John Newton S Life

Topics: Slavery, African slave trade, Atlantic slave trade Pages: 5 (3468 words) Published: March 29, 2015
Slavery is the ownership of human beings as property used for the purpose of unpaid labor; a slave can be bought and/or sold by his/her master for a price by his or her owner. Slaves were often exploited and treated very poorly and this was the case in British society as the slave trade was prominent and grew to dominate the Atlantic slave trade. The Atlantic slave was established during the mid-17th century. Ships would sail from Europe with a cargo of manufactured goods to the west coast of Africa. Upon arrival, these goods would be traded over a certain time period for captured slaves from African slave traders. Such slaves would be shipped to America or to the Caribbean. Slave was housed and shackled together in very tight quarters on the slave ships during there the voyage. The conditions were very bad and many slaves did not survive the voyage. There were many people that supported the salve trade and argued that slavery made very important contributions to the country’s economy and gave rise to consumerism in Britain. Nearing the end of the eighteenth century, supporter of human rights and equality began to campaign against slavery due to the serious moral and ethical dilemma associated with the practice of slavery. Leading statesmen who oppose the old constitution in the United State of America, argued that the enslavement of the African was in violation of the laws of nature; and that is was wrong in principle, socially, morally and politically. The slave trade at the time was so profitable for the people that were involved in it’s practiced, the Abolitionist, were opposed by a pro-slavery West Indian lobby. Those who supported slavery used propaganda to instill the importance of the slave trade to continue the business of slavery. In 1807, the British government passed an Act of Parliament abolishing the slave trade throughout the British Empire, the practice of slavery abolished under the law in 1838 throughout British colonies, such as the West Indies and the Caribbean Islands. Key individuals have had a major impact on the abolition of slavery. One such person was John Newton. He was a complex and somewhat confused man who was brought up by his mother who taught him the bible at a very young age. He was a very inpatient and very rough man. He rebelled against discipline in all aspects of his life and was treated very badly by his superiors. He later became the captain of his own ship in which was a major contributor to the salve trade. His mother brought up Newton in Christianity but he never really paid any attention to his religion until he experienced a “great deliverance when he was on a homeward voyage in 1748. He converted to evangelical Christianity after his experience and became a clergyman and, in 1764, he ordained as a priest. During his later years he campaigned against the slave trade. He wrote a journal of his life on board of a slave ship and also an anti-slavery pamphlet. His life was one of a wretched person; one of poverty and emptiness. His life is expressed in one of the many hymns that he wrote Amazing Grace. John Newton, once a slave owner, became a key personality in the abolition of slavery.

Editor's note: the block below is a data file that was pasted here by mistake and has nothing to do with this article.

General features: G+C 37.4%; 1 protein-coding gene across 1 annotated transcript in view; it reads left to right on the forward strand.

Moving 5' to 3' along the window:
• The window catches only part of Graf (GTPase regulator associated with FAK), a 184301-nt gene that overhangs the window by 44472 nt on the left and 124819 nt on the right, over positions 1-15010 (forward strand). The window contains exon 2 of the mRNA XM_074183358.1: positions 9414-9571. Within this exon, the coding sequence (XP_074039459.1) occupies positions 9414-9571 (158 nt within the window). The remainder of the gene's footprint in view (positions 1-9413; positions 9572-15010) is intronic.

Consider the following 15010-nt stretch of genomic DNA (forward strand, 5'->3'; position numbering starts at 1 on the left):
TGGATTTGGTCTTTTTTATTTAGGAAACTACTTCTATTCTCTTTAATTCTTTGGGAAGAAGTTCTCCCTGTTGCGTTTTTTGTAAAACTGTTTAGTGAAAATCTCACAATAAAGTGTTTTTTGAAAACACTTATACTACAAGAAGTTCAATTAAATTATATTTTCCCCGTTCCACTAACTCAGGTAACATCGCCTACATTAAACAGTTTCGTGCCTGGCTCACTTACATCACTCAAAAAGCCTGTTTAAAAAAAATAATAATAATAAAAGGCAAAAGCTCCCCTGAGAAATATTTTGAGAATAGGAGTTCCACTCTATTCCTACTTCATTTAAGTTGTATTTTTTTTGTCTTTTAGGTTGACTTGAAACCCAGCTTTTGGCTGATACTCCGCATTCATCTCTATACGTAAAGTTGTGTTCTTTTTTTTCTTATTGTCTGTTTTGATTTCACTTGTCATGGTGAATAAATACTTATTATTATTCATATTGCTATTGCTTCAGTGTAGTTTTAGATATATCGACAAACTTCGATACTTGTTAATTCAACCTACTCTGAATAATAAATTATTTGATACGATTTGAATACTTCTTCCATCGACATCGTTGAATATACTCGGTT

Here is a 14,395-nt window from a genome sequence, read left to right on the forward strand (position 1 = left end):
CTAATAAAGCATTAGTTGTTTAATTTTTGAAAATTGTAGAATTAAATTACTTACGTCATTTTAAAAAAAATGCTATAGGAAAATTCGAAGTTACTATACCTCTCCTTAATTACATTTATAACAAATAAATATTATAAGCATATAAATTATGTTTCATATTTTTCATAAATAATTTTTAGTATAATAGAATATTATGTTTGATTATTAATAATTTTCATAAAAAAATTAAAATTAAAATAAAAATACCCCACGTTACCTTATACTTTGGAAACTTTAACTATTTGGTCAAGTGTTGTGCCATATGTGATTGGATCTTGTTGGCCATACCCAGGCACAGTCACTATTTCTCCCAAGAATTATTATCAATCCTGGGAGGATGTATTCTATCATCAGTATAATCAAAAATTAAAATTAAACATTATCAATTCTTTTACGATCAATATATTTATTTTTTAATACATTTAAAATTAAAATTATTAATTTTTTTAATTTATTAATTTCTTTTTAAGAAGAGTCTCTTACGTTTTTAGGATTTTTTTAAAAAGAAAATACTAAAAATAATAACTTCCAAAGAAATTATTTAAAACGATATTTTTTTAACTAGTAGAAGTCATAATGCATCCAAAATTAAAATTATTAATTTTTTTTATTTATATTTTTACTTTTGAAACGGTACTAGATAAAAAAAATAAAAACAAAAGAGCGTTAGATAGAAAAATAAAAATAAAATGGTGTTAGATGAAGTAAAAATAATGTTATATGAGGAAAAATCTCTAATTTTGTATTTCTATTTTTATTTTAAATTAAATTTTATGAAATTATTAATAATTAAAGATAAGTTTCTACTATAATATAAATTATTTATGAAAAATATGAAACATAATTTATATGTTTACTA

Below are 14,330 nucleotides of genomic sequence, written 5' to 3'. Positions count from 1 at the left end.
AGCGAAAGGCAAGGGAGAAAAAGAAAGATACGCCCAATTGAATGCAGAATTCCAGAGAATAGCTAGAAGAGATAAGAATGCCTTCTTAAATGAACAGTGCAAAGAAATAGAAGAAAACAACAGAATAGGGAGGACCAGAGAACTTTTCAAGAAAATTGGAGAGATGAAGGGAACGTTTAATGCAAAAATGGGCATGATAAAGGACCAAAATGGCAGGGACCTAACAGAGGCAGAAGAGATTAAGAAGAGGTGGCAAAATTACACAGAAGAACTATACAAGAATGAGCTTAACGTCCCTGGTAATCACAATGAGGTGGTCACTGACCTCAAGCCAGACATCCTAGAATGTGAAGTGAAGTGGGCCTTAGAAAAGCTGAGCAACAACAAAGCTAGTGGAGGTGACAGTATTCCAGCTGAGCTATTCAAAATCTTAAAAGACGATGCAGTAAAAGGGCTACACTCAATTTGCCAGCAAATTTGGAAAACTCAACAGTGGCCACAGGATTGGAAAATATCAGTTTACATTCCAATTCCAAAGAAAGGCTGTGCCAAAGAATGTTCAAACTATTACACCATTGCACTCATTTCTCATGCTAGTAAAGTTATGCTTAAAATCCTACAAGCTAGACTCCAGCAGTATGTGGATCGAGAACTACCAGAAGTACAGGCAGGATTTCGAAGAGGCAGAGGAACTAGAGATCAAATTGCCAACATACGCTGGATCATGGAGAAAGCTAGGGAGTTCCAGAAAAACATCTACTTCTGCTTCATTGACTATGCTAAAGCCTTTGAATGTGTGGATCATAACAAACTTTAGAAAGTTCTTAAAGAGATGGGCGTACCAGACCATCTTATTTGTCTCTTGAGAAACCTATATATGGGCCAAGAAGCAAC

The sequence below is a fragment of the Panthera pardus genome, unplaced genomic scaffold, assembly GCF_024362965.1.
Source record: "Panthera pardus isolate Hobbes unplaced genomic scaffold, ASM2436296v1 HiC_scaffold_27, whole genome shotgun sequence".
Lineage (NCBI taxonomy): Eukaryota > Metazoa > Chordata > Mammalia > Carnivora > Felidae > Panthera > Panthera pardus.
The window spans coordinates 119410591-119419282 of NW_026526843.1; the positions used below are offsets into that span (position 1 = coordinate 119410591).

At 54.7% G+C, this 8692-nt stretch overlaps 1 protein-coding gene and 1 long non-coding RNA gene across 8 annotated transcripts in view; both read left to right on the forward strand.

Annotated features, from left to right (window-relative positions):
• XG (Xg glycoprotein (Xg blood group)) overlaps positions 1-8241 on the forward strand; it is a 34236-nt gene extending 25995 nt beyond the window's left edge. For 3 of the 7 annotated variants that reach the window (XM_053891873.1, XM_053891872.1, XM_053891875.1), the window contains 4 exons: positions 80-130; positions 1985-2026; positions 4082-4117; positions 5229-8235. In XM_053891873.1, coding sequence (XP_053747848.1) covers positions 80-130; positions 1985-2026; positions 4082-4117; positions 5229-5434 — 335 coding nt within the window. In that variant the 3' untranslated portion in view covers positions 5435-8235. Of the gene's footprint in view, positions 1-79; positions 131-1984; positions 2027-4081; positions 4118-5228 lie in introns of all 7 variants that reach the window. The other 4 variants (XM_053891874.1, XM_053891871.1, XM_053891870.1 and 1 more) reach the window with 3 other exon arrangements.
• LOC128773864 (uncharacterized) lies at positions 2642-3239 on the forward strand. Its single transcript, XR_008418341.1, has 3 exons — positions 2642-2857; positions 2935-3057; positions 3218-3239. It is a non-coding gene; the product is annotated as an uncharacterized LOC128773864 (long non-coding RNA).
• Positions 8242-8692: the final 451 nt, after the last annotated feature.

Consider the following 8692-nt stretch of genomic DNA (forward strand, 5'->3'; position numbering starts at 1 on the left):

John Newton was born on July 24, 1725 in Wapping, London to John Newton Sr. and Elizabeth Newton. His father was a shipmaster in the Mediterranean service. He was very respected by other sea captains because of strict he was in his principles and discipline. Newton father treated him in that same manner. He had to stand at attention until told to sit and could not speak unless spoken to. His father often went to sea for many months without a trace or even years at a time. However when his father came back in July 1732 when John Newton was just 7 years old, Newton’s father came back home and found out that his wife had died of tuberculosis. Newton had been living with the neighbors for the past nine months. His father then found another woman and remarried and went off to sea again,...
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